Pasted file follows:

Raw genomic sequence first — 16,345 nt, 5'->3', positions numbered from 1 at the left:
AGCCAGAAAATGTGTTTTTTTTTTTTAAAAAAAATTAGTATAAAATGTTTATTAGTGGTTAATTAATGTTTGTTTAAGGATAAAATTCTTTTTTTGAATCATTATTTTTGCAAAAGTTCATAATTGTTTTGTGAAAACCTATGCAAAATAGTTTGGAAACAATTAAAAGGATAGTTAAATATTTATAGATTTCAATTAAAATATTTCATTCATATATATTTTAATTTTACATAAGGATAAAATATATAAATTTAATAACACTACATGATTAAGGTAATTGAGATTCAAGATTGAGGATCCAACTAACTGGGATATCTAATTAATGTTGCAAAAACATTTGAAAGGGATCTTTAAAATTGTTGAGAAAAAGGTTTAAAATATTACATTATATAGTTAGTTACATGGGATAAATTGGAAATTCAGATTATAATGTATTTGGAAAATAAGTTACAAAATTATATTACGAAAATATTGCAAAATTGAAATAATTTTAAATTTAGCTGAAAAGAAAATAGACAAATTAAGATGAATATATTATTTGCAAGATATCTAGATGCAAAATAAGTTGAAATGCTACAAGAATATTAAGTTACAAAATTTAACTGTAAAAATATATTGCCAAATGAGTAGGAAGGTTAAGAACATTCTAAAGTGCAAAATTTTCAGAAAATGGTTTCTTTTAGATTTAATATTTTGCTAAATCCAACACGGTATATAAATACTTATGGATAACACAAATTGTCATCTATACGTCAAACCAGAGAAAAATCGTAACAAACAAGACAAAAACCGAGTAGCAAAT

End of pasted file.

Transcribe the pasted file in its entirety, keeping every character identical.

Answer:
Raw genomic sequence first — 16,345 nt, 5'->3', positions numbered from 1 at the left:
AGCCAGAAAATGTGTTTTTTTTTTTTAAAAAAAATTAGTATAAAATGTTTATTAGTGGTTAATTAATGTTTGTTTAAGGATAAAATTCTTTTTTTGAATCATTATTTTTGCAAAAGTTCATAATTGTTTTGTGAAAACCTATGCAAAATAGTTTGGAAACAATTAAAAGGATAGTTAAATATTTATAGATTTCAATTAAAATATTTCATTCATATATATTTTAATTTTACATAAGGATAAAATATATAAATTTAATAACACTACATGATTAAGGTAATTGAGATTCAAGATTGAGGATCCAACTAACTGGGATATCTAATTAATGTTGCAAAAACATTTGAAAGGGATCTTTAAAATTGTTGAGAAAAAGGTTTAAAATATTACATTATATAGTTAGTTACATGGGATAAATTGGAAATTCAGATTATAATGTATTTGGAAAATAAGTTACAAAATTATATTACGAAAATATTGCAAAATTGAAATAATTTTAAATTTAGCTGAAAAGAAAATAGACAAATTAAGATGAATATATTATTTGCAAGATATCTAGATGCAAAATAAGTTGAAATGCTACAAGAATATTAAGTTACAAAATTTAACTGTAAAAATATATTGCCAAATGAGTAGGAAGGTTAAGAACATTCTAAAGTGCAAAATTTTCAGAAAATGGTTTCTTTTAGATTTAATATTTTGCTAAATCCAACACGGTATATAAATACTTATGGATAACACAAATTGTCATCTATACGTCAAACCAGAGAAAAATCGTAACAAACAAGACAAAAACCGAGTAGCAAAT